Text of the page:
In this digital world, we rarely ever get to anticipate an album anymore. For the second release in a row, Jay-Z has brought back that old feeling. No leaks following a sublime marketing campaign that has already netted Mr. Carter 1 million sales at $5 apiece (according to the Wall Street Journal) that had Jigga engaging tomorrow’s listeners with a Samsung app that previewed his lyrics and behind the scenes videos with Magna Carta Holy Grail‘s producers. Previewing the album art next to a copy of the original Magna Carta (incredibly fly shit) was the cherry on top of a flawless release plan. Jay-Z has indeed turned the rap business into an art. The only thing left was the execution of the actual art of rap music.
Magna Carta Holy Grail will hopefully be remembered for the resurrection of Timbaland. After a subpar performance on Blueprint 3 and recent showings, Timbo was all but ready to be put out to pasture. His work on this album may be remembered as the crowning achievement of a storied career. The sound of these tracks is truly next level shit, muddied digital backgrounds that flirt with distortion and dithering landscapes. Every track flawlessly composed with crisp, clean breaks and bridges that ebb and flow in a sea of whimsical, ambient atmospherics and vocal echoing wails. Jay-Z could have rhymed the ABCs or filibustered this album and it would still wipe out most of the market right now. Jay-Z did more than that, but it’s clear that lyrically and technique-wise, he doesn’t approach his former levels of mic supremacy.
There are some real gems on Magna Carta holy Grail. Part II (On the Run) is brilliant R&B and the most synergistic pairing of Jay-Z and Beyonce ever. They are both necessary for this track; no Crazy in Love version without Jigga, no disposable Bey on the hook. BBC features a slick performance, Swizz yelling from the periphery like young Diddy, a fun hook and some help from Pharrell on the boards. Jigga is at home on this and his flow is sublime and well-timed to this while opening his verse with a nod to Ma$e. It’s the most natural he sounds on the entire album. Nickels and Dimes closes the set with an 80s Euro synth base for a feel similar to Kingdom Come’s Beach Chair without the annoying Chris Martin.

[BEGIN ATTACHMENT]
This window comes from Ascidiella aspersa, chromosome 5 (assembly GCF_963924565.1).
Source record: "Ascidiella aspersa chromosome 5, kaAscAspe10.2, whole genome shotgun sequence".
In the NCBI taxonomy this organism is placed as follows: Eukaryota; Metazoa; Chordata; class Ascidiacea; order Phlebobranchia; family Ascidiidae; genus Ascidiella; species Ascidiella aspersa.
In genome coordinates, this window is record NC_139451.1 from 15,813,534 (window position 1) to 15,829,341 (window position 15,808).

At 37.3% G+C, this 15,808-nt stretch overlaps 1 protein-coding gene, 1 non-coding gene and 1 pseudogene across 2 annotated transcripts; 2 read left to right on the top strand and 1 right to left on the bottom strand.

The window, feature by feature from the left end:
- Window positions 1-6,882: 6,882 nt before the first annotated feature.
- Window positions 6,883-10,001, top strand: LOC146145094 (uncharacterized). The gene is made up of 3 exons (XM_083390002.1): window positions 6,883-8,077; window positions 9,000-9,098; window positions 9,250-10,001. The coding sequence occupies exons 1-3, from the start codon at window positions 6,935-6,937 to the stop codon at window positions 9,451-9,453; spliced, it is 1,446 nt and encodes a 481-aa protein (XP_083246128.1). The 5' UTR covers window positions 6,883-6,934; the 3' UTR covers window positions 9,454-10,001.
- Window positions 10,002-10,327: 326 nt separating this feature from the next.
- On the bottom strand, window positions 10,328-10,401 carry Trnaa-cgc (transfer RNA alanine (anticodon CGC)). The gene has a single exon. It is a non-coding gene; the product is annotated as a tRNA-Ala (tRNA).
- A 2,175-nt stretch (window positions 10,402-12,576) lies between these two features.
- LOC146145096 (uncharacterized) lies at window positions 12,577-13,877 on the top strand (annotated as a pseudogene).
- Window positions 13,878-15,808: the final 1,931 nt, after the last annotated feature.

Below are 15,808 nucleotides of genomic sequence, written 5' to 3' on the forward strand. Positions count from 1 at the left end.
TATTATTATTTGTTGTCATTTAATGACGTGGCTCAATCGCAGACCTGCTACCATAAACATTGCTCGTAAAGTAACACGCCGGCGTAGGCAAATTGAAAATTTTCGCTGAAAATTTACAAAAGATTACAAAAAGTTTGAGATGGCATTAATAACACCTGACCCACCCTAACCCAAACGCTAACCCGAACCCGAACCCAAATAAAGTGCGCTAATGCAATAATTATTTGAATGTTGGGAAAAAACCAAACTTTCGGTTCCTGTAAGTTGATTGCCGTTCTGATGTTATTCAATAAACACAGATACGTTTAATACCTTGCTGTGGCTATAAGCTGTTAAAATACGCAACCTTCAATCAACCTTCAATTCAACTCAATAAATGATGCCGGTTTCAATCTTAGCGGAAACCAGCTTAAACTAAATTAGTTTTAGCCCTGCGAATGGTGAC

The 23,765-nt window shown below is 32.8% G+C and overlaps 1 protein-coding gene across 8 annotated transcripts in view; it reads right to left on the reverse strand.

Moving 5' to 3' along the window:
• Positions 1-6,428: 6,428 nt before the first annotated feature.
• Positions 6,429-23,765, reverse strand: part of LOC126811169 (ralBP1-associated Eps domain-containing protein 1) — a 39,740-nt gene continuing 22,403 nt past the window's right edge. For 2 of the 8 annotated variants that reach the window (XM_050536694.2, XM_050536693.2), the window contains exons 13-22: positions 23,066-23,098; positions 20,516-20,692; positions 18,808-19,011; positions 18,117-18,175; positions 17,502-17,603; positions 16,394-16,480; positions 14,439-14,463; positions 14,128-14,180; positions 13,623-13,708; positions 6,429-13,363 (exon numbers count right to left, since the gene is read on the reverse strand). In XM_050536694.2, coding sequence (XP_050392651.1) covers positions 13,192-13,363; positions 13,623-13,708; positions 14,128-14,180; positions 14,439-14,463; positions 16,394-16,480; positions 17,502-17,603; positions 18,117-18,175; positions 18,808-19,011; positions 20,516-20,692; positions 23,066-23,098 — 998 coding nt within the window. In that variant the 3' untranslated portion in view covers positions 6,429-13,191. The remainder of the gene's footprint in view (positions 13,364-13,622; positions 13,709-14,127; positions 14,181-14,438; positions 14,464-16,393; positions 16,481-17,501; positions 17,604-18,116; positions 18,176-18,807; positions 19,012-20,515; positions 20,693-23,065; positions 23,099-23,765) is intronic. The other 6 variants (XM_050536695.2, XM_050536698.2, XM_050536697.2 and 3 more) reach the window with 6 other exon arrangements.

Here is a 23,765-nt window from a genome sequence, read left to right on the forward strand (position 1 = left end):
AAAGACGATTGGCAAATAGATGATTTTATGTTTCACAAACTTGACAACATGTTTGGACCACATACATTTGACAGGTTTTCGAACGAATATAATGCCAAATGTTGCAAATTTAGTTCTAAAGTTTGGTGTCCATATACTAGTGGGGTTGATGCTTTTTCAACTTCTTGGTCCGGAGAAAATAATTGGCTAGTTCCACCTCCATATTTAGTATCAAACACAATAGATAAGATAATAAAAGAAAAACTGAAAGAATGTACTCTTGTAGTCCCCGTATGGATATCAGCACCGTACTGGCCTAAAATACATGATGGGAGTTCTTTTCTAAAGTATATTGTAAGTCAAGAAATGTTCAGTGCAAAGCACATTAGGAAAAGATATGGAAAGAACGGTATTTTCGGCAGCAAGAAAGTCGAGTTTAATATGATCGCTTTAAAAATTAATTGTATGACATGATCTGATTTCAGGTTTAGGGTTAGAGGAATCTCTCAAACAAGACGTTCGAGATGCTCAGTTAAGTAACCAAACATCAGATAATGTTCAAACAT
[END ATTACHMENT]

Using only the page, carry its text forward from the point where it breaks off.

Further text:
Adrian Younge, fresh off Ghsotface’s 12 Reasons to Die, joins Timbo on Picasso Baby, a groovy but done before by Jay-Z song. the song features an envigorating break that takes you back to when Primo would change beats in the middle of a Jay-Z song. Timbaland and The Dream ally for a pair of tracks, opening salvo Holy Grail and Heaven, both featuring a energized Justin Timberlake on the hook. the former features a lyrically sharp Jay-Z with a faulty flow that deserts him on the first verse, the latter full of lines and allegory designed to fan the flames of Illuminati hunters and full of blasphemous assertions (“Smoked the tree of knowledge”).
Tom Ford wastes a futuristic Timbo gem on a throwaway concept. Fuckwitmeyouknowigotit wastes a Rick Ross guest spot on D-boy faux trap rap that Jay-Z should be beyond by now. Neither rapper delivers a memorable verse, which is surprising when you consider their previous collaborations.
Jay tries to get deep on Oceans featuring Frank Ocean singing with an island tinge but is out of his element and the dichotomy he tries to draw between previous poverty and hardship and his accomplishment is weak. The hook is dreadful. Save the babies Hova also makes an appearance on Jay-Z Blue, which features a cameo from Biggie courtesy of vocals and borrowed homage. A vocal sample of Faye Dunnaway from Mommy Dearest makes a song about children creepy, even as Jay-Z talks daddy dearest.
In his prime, Jay-Z was arguably the best best rapper alive. His flow hugged the track like a Dwyane Wade pre-game outfit and when he sticks to topics of familiarity, his double entendres, connectivity and execution are all but flawless. When he steps outside of his wheelhouse, he is aurally uncomfortable. His flow is uneven and nowhere near as fluid; often off-balance and off beat, complete with shoehorning rhymes into tight spaces. He also lacks that conviction that made his word irreproachable in assertion. Now he’s more living off his history, but that’s okay. He does enough to maintain relevance in a fickle market and that appears to be the aim of Hov 2.0.
In the end, Magna Carta Holy Grail features a flawless commercial execution, a sublime return to greatness from one of the greatest producers of all time and a solid but unspectacular performance from the marquee artist. There are strong moments on the album when Jay-Z sounds great and others that eerily resemble Kingdom Come where Jigga’s lack of conviction on songs outside of his comfort zone, even when the concepts are good, leave him sounding awkward. Chalk this album up as another win for Jay-Z (who dropped another good and likely #1 album maintaining his relevance) and a loss for fans who remember where he’s truly from(where you can’t put your vest away and say you’ll wear it tomorrow, cause the day after we’ll be saying, “Damn, I was just with him yesterday.”). Perhaps those n***as should buy his old albums.
Out of 5
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